Beck, Jeffery P. "Pulled From the Melodious Lay: 'A World Elsewhere' and the Songs of As You Like It in Hamlet." Hamlet Studies 12.1-12.2 (1990): 28-50.
Beckerman, Bernard. Dynamics of Drama: Theory and Method of Analysis. New York: Drama Book Specialists, 1979.
Beckerman, Bernard. "Explorations in Shakespeare's Dramas." Shakespeare Quarterly 29.2 (1978): 133-145.
Beckerman, Bernard. Shakespeare at the Globe, 1599-1609. New York: Macmillan, 1962.
Beckerman, Bernard. “Shakespeare and the Life of the Scene.” Renaissance Drama: Essays in Honor of Madeleine Doran & Mark Eccles. Ed. Standish Henning, Robert Kimbrough, Richard Knowles. Southern Illinois UP, Carbondale, 1976. 36-45.
Beckerman, Bernard. “Shakespeare's Industrious Scenes.” Shakespeare Quarterly 30.2 (1979): 138-150.
Beckerman, Bernard. "Some Problems in Teaching Shakespeare's Plays as Works of Drama." Teaching Shakespeare. Ed. Walter Edens, et al. Princeton: Princeton UP, 1977. 305-16. Focuses on Hamlet.
Becket, Andrew. Concordance to Shakespeare [w 300 notes]. 8 vols. 1787. in Bibliotheca Steevensiana. Also listed in v1803 2:176.
Becket, Andrew. Shakspeare's Himself Again: or, The Language of the Poet Assessed: Being a Full but Dispassionate Examen of the Readings of the Several Editors, the Whole Comprised in a series of Notes, and Further Illustrative of the More Difficult Passages in his Plays,—to the various editions to which the present volumes form a complete and necessary supplement. 2 vols. London: A. J. Valpy, 1815.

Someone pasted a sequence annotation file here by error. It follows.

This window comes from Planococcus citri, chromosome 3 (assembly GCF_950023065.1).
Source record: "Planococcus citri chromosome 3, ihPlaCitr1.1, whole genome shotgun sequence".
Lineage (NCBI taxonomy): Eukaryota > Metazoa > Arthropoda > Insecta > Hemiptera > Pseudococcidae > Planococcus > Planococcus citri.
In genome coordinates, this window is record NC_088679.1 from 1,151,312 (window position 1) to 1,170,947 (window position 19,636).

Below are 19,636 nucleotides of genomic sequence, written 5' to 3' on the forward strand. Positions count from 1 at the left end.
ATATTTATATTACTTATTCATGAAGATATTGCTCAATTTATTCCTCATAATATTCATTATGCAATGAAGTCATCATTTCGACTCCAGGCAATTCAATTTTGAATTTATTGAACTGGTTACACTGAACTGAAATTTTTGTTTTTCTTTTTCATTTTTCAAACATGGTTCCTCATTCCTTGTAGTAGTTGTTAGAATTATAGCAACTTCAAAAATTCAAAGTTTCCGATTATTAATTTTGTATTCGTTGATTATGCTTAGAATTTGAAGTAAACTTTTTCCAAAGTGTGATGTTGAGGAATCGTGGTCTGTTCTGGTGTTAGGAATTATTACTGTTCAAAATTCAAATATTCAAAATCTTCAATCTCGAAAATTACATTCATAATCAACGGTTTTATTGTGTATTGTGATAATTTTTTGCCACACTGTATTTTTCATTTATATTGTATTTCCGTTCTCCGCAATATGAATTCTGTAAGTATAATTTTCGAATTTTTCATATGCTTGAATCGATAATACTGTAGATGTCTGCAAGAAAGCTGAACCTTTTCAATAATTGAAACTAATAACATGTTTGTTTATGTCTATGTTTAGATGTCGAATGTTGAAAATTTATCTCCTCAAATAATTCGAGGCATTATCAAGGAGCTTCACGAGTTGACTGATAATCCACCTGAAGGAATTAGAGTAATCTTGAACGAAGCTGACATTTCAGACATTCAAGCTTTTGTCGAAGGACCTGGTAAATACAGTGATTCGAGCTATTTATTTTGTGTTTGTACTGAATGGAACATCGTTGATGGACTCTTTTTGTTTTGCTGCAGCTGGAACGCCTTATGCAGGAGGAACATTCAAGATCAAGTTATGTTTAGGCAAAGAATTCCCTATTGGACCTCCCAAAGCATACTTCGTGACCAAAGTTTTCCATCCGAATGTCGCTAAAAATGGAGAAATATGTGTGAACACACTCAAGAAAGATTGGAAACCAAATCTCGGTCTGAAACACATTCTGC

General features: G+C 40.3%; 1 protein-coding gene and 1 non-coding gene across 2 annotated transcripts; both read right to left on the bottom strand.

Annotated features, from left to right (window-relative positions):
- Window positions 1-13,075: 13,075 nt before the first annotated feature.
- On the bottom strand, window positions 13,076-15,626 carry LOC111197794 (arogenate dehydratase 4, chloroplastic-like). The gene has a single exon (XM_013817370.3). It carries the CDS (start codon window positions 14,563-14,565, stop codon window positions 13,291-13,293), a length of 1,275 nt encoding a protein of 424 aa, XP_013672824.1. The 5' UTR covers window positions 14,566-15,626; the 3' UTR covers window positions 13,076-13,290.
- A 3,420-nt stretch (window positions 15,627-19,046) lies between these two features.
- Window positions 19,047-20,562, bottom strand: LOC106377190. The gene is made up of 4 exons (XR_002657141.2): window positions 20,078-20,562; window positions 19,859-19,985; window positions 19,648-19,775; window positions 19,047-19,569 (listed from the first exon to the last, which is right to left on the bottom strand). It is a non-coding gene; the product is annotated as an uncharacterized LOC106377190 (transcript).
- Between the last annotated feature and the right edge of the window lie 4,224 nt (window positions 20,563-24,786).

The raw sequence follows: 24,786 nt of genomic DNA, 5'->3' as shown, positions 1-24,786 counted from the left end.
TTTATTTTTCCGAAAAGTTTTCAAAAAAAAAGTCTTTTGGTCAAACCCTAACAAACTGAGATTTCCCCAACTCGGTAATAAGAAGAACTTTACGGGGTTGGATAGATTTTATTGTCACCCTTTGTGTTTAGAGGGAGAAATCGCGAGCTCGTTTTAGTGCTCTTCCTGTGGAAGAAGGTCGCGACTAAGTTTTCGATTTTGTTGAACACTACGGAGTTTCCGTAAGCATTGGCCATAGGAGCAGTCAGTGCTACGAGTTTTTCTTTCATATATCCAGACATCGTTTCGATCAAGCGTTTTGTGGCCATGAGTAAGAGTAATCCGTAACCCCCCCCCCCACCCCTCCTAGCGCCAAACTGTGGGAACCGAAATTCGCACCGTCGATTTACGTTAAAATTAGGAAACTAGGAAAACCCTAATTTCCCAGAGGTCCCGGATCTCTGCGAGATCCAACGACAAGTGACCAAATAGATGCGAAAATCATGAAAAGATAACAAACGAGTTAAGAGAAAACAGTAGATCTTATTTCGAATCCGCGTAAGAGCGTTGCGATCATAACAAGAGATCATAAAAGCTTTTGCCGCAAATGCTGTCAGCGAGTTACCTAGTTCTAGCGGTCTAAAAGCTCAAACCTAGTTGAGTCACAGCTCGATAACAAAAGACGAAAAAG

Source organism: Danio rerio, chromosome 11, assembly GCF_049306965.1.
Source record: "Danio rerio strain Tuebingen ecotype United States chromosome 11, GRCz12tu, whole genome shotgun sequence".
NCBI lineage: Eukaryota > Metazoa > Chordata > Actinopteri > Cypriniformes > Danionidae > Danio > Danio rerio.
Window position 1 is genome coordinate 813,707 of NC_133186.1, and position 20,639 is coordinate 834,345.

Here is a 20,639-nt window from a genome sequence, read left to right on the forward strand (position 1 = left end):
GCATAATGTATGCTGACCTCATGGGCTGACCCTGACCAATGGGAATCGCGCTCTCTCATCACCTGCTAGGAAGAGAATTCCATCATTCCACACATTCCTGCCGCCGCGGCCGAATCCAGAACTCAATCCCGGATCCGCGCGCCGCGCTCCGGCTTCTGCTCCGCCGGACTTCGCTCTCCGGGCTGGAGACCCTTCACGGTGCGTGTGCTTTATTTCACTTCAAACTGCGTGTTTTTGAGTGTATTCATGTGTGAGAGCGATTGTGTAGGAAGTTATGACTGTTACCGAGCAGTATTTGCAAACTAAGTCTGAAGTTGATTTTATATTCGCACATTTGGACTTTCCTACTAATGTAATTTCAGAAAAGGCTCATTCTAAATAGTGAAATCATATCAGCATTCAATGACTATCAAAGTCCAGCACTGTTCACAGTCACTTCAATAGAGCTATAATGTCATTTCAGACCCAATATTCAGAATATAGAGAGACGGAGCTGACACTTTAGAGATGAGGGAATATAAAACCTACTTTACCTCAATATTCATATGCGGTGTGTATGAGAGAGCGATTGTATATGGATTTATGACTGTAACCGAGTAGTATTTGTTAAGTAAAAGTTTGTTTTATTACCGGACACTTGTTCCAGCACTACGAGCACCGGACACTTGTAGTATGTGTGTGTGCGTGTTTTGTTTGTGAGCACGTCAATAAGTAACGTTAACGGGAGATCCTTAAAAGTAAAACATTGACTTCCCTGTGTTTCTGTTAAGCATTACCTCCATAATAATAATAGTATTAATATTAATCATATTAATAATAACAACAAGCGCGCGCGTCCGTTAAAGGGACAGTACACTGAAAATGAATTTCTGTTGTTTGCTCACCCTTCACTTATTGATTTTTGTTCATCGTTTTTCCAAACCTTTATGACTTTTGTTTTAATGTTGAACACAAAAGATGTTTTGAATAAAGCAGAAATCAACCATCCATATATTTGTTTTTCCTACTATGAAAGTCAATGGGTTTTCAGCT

Bednarz, James P. "Shakespeare's Purge of Jonson: The Literary Context of Troilus And Cressida." Shakespeare Studies XXI (1993): 175-212.
Beliles, David Buck. "'I am myself indifferent honest': Hamlet as Ophelia's Seducer." Hamlet Studies 21.1-21.2 (1999): 77-87.
Bell, Millicent. Shakespeare's Tragic Skepticism.. New Haven: Yale UP, 2002.
Belsey, Catherine. "The Case of Hamlet's Conscience." Studies in Philology 76 (1979: 127-48. Pp. 147-8 quoted by Jenkins ARD2 p. 156, n.3. Reprinted in Belsey's Shakespeare in Theory and Practice. Edinburgh: Edinburgh UP, 2008. 139-56.
Belsey, Catherine. Shakespeare and the Loss of Eden: The Construction of Family Values in Early Modern Culture. New Brunswick: Rutgers UP, 1999. Rpt. Palgrave, 2001.
Belsey, Catherine. Subject of Tragedy: Identity and Difference in Renaissance Drama. London: Methuen, 1985.
Benchettrit, Paul. “Hamlet at the Comédie Française: 1769-1896.” ShS 9 (1970): 59-68.
Bennet, Robert B. "Hamlet and the Burden of Knowledge." Shakespeare Studies 15 (1982): 77-97.
Bentley, G.E. The Jacobean and Caroline Stage. 7 volumes. Oxford : Clarendon Press, 1941-68.
Bentley, Gerald Eades. The Profession of Dramatist in Shakespeare’s Time: 1590-1642. Princeton: Princeton UP, 1971.
Bentley, Greg. "Carousing Gertrude." Hamlet Studies 24 (2003): 81-122.
Berger, Thomas L., and William C. Bradford, Jr. An index of characters in English printed drama to the Restoration, 2nd ed. Cambridge; New York: Cambridge UP, 1998. [1st ed. 1975]
Bergeron, David M. and Geraldo U. De Sousa. Shakespeare: A Study and Research Guide, 3rd ed. Lawrence: UP Kansas, 1995.
Berggren, Paula S. “Teaching Hamlet in a Global Literature Survey: Linking Elizabethan England and Ming China.” Approaches to Teaching Hamlet. Ed. Kliman 2002. 129-33.
Berkeley, David Shelley. "Claudius Villein King of Denmark." Hamlet Studies 11.1-11.2 (1989): 9-21.